"already has an agenda ... needs a few selective facts to substantiate his opinions", "looking to use us and twist our words to fit (my) report", and "anything which goes against his opinion will be binned":

Not so. To date, I have been in communication with more than 20 PPRuNers who convinced me they were commercial airline pilots; trade union officials; aviation medical consultants; occupational health specialists; other academics; and airline officials. Naturally, the range of views and experiences has been wide, and will be taken into account in any programme which results from my research.

"Questionnaire is not real research"

The methodology was largely based upon that used by Craig Jackson from the University of Central England. His findings were published last year in the peer-reviewed and highly respected academic publication the Journal of Occupational Medicine.
I accept that a questionnaire in itself would not be sufficient to base an entire programme. Of course, other journalistic methods are being used to test claims made to me by members of the aviation community.

"Tv expose ... Sixty minute documentary ... log books and rosters should be crunched"

Who mentioned anything about tv or 60 minutes? Not me. The research is continuing as it has done for the last two months. If, and only if, we have enough credible evidence to support a programme will the format and scope be decided. As for logbooks, rosters etc, have you not thought that this is an area which I've been pursuing?

"flying hours are not the only story"

A good point, well made by Gary Lager and Ex Crewing Bod I believe. From conversations with many of you, and others, I've learned that it's not just the total number of flying hours which may be a problem which needs to be addressed. Rather, it seems to be the intensity of flying hours, and hassle factors like proximity to base, roster disruption etc etc. Rest assured, this is something which will be taken into account.

"should be highlighting lack of research and development, rather than status quo"

Fair point and something which has become apparent: correct me if I'm wrong, but the vast majority of research into fatigue seems to have been carried out amongst longhaul pilots.

"focussing on IAA and CAA regulated airlines"

we have to limit the scale of our attention somewhere, and I would suggest the airlines registered in the UK or Ireland are the ones best-known and most often used by our audience.

Finally, let me assure you that I do not have a personal agenda here. I'm big enough and ugly enough to deal with any constructive criticism, but some of the comments made have been pretty personal, and often made from a position of ignorance. On all the threads I've started, I've been completely up-front and honest, and included my contact number and email address.

Our job is purely to collect as much evidence as possible, to seek expert analysis, and to present it to the public so they can form their own opinions. That's it.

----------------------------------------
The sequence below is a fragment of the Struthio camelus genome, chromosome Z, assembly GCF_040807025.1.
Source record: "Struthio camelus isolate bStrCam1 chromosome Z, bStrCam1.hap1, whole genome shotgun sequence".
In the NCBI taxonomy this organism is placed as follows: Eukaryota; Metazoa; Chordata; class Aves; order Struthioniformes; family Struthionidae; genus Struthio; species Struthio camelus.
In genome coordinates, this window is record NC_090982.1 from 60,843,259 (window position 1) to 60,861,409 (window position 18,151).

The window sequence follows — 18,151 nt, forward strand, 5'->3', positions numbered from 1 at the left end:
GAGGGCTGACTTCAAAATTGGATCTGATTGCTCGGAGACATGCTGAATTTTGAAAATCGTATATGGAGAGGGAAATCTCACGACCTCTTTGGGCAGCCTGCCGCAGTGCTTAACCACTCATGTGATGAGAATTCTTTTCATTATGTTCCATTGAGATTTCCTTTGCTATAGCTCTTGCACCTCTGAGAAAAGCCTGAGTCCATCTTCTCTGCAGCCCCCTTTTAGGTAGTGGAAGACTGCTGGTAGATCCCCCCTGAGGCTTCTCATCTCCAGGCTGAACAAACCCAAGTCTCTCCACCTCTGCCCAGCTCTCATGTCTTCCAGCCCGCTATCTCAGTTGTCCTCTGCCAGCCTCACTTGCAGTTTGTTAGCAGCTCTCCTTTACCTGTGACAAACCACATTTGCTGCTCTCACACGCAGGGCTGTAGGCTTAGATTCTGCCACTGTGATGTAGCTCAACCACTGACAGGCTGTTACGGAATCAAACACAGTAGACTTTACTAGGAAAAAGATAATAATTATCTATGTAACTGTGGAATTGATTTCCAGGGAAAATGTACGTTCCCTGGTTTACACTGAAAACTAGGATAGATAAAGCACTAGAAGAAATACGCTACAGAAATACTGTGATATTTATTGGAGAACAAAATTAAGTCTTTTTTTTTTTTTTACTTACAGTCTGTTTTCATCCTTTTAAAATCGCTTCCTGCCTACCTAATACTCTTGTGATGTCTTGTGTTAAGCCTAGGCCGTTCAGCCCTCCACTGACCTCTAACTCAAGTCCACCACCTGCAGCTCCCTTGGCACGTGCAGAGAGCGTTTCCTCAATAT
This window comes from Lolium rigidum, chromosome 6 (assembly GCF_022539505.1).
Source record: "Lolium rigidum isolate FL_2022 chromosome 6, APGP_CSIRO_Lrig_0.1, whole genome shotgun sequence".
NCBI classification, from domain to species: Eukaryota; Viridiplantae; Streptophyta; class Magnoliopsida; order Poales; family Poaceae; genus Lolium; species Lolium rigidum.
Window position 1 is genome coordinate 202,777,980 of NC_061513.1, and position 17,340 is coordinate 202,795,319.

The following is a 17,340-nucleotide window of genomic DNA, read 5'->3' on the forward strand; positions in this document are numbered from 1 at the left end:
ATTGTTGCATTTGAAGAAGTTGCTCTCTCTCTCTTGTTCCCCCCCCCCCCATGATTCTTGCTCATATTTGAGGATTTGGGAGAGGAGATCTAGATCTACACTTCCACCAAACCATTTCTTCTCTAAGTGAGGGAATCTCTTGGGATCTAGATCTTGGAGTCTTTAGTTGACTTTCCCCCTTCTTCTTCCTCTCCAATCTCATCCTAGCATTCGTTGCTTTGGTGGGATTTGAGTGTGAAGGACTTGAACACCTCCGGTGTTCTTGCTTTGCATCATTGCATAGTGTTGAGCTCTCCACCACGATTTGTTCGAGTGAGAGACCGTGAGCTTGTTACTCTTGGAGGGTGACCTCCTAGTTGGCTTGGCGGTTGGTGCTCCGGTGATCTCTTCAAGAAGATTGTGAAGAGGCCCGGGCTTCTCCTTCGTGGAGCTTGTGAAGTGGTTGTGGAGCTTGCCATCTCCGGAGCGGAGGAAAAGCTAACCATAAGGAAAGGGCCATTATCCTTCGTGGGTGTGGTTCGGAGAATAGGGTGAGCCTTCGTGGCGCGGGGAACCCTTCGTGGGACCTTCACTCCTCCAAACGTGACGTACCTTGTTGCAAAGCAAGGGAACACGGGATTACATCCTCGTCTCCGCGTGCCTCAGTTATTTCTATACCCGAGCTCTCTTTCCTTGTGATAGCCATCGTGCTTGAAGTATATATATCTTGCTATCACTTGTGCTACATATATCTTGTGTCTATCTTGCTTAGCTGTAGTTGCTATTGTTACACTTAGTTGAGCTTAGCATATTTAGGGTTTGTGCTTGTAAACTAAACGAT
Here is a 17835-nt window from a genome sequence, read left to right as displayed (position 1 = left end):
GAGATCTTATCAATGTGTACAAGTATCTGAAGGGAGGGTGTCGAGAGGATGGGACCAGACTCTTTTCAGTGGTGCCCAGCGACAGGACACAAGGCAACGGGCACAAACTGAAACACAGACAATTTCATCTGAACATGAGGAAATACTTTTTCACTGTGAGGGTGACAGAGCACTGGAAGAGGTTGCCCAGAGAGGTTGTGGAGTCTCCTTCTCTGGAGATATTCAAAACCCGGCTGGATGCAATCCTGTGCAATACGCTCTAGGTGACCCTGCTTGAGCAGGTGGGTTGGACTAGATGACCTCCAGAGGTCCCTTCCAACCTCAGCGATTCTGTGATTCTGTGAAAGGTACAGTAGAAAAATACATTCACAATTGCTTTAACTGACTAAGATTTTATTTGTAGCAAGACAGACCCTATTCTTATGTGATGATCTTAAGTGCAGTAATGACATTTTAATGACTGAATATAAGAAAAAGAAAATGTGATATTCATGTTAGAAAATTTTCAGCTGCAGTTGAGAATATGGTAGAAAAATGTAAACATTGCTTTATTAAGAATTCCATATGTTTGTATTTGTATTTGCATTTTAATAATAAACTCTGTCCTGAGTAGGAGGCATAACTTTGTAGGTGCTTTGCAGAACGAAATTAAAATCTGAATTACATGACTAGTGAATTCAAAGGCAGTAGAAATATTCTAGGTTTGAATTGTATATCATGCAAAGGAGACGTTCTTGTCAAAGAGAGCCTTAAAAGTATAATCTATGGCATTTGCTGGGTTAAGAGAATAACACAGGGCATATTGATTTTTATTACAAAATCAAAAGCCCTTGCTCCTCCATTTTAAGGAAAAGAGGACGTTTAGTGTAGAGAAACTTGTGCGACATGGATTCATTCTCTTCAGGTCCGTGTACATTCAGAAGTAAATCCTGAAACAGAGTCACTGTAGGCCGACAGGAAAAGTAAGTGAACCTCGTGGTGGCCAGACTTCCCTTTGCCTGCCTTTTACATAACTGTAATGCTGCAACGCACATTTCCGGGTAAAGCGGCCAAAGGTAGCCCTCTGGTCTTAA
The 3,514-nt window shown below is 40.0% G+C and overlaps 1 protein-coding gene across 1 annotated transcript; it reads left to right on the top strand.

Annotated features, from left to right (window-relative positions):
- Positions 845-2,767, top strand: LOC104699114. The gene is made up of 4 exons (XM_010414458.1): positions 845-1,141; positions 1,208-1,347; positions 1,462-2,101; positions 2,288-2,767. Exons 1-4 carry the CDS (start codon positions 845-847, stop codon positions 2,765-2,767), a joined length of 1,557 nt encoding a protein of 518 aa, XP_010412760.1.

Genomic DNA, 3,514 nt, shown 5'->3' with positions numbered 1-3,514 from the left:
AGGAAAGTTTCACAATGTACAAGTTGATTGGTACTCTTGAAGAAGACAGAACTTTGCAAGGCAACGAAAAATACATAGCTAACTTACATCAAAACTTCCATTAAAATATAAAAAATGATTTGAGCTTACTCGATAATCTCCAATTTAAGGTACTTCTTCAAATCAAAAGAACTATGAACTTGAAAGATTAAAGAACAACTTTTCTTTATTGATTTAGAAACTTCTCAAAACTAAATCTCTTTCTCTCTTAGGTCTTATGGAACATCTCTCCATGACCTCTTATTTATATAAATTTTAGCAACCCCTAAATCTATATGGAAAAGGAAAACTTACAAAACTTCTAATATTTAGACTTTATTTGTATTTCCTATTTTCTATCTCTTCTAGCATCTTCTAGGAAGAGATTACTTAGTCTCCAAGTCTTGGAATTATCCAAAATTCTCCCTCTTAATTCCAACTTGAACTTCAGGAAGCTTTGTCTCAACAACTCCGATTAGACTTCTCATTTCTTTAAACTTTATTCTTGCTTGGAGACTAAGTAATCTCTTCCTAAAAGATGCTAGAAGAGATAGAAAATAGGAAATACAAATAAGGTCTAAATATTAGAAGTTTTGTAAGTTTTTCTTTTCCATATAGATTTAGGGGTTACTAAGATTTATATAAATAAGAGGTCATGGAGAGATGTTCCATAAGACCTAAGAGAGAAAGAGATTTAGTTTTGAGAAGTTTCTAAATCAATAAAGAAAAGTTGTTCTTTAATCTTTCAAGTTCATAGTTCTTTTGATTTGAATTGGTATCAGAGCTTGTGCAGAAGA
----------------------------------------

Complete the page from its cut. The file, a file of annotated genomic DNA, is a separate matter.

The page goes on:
Apologies for the somewhat lengthy nature of this reply, but I wanted to clarify some issues and, above all, to encourage relevant members of the PPRuNe community to fill out and return the questionnaire.

Best wishes

Ian Shoesmith
BBC News
07769 977665
[email protected]
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Old 16th Apr 2007, 11:26
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Thanks Ian.

I apologise if my scepticism of your intentions or my uninformed generalisations have seemed personal - they were not meant as such. Grumpy old man rant mode stuck on, I'm afraid.

I had a think about this last night, and had some thoughts for you (although you appear well involved in considering such factors).

900 flying hours a year is the legal maximum in the UK. Compared to an office worker, working 5 days a week with 6 weeks holidays, that equates to only 4 hours a day (or so). Add in time for briefing/de-briefing, we're looking at about 5-6 hours. Even on a 4 sector day, with 1 hour turnarounds (which provide ample break on a short-haul day - but who ever has that long nowadays?) then we're still looking at spending less average time at work than joe 9-5. So there must be something else at play.

As you've indicated, levels of pilot fatigue are influenced by other factors like:
  • number of consecutive duties (earlies/lates)
  • rest periods
  • quality of rest (hotel? home)
  • ability to plan for adequate rest and social life (roster stability)
  • local time versus body-clock (jet-lag)
  • company culture (pressure on individuals to perform)
and so on.

A good example is the recent media interest in the BA flight delayed by the crew's assertion that they received inadequate rest. Most populist media are sympathetic to the delayed passengers; large corporations (e.g. BA) are expected to provide excuses and are often treated with scepticism.